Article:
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This article in JEQ

  1. Vol. 38 No. 2, p. 734-741
     
    Received: Aug 24, 2007


    * Corresponding author(s): hxw7894@louisiana.edu
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doi:10.2134/jeq2007.0455

Surface Water Sulfate Dynamics in the Northern Florida Everglades

  1. Hongqing Wang *a,
  2. Michael G. Waldonb,
  3. Ehab A. Meselhea,
  4. Jeanne C. Arceneauxc,
  5. Chunfang Chend and
  6. Matthew C. Harwellb
  1. a Center for Louisiana Waters Studies, Inst. of Coastal Ecology and Engineering, Univ. of Louisiana at Lafayette, P.O. Box 42291, Lafayette, LA 70504
    b Everglades Program Team, A.R.M. Loxahatchee National Wildlife Refuge, 10216 Lee Rd., Boynton Beach, FL 33473
    c C.H. Fenstermaker and Associates, Inc., Lafayette, LA 70504
    d School of Natural Resources and Environment, Univ. of Florida, Gainesville, FL 32611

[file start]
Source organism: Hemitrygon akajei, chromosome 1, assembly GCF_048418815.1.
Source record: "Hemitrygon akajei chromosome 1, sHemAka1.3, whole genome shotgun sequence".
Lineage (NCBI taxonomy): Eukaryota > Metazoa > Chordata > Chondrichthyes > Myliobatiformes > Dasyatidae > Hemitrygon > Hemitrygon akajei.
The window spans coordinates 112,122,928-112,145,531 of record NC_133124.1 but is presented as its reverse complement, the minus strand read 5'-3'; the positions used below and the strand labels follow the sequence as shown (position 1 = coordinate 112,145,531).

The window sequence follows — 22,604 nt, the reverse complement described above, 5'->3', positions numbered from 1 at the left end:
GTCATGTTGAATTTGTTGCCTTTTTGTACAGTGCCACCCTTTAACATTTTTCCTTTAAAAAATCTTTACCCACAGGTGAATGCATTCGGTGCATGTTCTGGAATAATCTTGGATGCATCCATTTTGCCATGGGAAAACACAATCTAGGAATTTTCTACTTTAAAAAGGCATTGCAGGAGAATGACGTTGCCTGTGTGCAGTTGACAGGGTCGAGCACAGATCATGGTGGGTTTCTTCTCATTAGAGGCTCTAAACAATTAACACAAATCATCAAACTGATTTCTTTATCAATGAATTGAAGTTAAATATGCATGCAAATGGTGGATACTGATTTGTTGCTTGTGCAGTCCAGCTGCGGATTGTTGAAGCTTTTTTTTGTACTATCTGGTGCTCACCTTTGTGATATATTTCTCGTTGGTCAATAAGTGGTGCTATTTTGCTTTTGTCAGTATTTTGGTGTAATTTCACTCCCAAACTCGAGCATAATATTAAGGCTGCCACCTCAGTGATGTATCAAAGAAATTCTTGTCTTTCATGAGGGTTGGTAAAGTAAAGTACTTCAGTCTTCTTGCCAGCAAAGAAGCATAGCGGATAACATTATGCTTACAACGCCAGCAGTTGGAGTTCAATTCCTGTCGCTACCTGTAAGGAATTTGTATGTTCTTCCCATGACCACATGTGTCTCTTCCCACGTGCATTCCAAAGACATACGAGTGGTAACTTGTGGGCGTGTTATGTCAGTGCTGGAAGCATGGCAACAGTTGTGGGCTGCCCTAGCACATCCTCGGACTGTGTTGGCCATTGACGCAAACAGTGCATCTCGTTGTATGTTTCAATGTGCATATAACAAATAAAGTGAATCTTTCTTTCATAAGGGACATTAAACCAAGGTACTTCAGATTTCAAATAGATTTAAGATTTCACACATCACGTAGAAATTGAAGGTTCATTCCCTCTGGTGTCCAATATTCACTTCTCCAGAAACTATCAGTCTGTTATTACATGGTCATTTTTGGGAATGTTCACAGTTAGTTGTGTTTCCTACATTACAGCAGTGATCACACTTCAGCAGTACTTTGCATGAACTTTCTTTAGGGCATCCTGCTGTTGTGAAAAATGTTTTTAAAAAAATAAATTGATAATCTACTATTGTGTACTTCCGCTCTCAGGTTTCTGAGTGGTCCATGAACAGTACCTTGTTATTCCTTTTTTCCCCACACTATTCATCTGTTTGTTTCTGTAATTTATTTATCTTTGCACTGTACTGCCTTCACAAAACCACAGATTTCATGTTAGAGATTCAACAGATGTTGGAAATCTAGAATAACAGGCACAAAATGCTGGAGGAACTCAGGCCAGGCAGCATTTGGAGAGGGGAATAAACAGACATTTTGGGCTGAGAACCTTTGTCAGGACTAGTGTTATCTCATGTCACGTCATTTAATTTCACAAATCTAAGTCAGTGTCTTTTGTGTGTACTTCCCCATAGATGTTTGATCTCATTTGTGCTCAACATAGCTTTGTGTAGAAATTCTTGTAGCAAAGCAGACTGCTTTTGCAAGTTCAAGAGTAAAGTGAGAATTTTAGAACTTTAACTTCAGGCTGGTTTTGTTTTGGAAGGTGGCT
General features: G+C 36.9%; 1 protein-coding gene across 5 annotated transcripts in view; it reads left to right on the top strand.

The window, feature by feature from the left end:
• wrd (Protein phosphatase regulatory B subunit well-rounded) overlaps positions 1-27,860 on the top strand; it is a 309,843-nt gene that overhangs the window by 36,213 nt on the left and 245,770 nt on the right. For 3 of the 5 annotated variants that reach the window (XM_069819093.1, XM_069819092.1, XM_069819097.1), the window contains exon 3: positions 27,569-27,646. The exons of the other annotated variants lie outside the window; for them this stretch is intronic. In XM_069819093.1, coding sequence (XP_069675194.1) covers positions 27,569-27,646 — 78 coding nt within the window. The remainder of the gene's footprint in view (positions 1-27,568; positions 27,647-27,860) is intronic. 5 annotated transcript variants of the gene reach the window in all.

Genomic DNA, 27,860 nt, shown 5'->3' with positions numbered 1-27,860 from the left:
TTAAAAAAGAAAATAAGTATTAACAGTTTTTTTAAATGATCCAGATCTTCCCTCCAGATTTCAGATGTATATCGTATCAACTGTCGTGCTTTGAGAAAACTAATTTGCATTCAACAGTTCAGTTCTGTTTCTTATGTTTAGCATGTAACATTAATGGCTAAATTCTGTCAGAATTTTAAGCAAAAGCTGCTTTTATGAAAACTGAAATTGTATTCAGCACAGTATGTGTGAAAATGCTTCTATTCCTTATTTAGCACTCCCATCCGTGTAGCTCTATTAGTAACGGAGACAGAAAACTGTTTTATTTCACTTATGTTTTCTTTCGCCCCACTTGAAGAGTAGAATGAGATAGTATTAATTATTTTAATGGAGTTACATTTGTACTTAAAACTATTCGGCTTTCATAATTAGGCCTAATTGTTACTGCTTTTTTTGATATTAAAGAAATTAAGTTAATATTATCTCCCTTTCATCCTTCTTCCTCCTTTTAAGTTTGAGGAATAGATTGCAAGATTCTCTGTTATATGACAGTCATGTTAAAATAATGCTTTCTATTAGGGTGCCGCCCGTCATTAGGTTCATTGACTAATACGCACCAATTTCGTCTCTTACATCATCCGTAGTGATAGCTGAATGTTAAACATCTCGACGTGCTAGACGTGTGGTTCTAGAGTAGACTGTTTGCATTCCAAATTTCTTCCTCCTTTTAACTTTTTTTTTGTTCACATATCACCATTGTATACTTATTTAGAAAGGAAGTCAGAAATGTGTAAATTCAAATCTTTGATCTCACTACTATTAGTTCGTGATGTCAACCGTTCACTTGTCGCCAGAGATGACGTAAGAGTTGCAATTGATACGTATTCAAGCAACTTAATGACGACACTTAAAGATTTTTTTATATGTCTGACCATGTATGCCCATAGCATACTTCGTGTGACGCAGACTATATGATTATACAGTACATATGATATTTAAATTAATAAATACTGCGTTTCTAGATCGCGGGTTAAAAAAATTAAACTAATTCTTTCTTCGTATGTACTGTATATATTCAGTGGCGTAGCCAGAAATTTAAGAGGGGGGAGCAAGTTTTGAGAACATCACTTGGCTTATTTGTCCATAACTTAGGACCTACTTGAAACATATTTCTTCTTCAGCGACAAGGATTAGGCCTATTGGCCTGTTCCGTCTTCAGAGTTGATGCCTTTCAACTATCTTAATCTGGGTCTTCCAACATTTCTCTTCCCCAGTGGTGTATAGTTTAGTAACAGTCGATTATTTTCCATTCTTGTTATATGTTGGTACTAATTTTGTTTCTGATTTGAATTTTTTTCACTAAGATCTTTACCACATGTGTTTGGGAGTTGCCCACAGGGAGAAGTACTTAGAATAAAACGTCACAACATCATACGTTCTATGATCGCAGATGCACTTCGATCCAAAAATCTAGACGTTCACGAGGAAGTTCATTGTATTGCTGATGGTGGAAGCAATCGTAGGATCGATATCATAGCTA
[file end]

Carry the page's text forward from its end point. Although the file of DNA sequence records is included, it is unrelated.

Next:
Abstract

Sulfate contamination has been identified as a serious environmental issue in the Everglades ecosystem. However, it has received less attention compared to P enrichment. Sulfate enters the Arthur R. Marshall Loxahatchee National Wildlife Refuge (Refuge), a remnant of the historic Everglades, in pumped stormwater discharges with a mean concentration of approximately 50 mg L−1, and marsh interior concentrations at times fall below a detection limit of 0.1 mg L−1 In this research, we developed a sulfate mass balance model to examine the response of surface water sulfate in the Refuge to changes in sulfate loading and hydrological processes. Meanwhile, sulfate removal resulting from microbial sulfate reduction in the underlying sediments of the marsh was estimated from the apparent settling coefficients incorporated in the model. The model has been calibrated and validated using long-term monitoring data (1995–2006). Statistical analysis indicated that our model is capable of capturing the spatial and temporal variations in surface water sulfate concentrations across the Refuge. This modeling work emphasizes the fact that sulfate from canal discharge is impacting even the interior portions of the Refuge, supporting work by other researchers. In addition, model simulations suggest a condition of sulfate in excess of requirement for microbial sulfate reduction in the Refuge.

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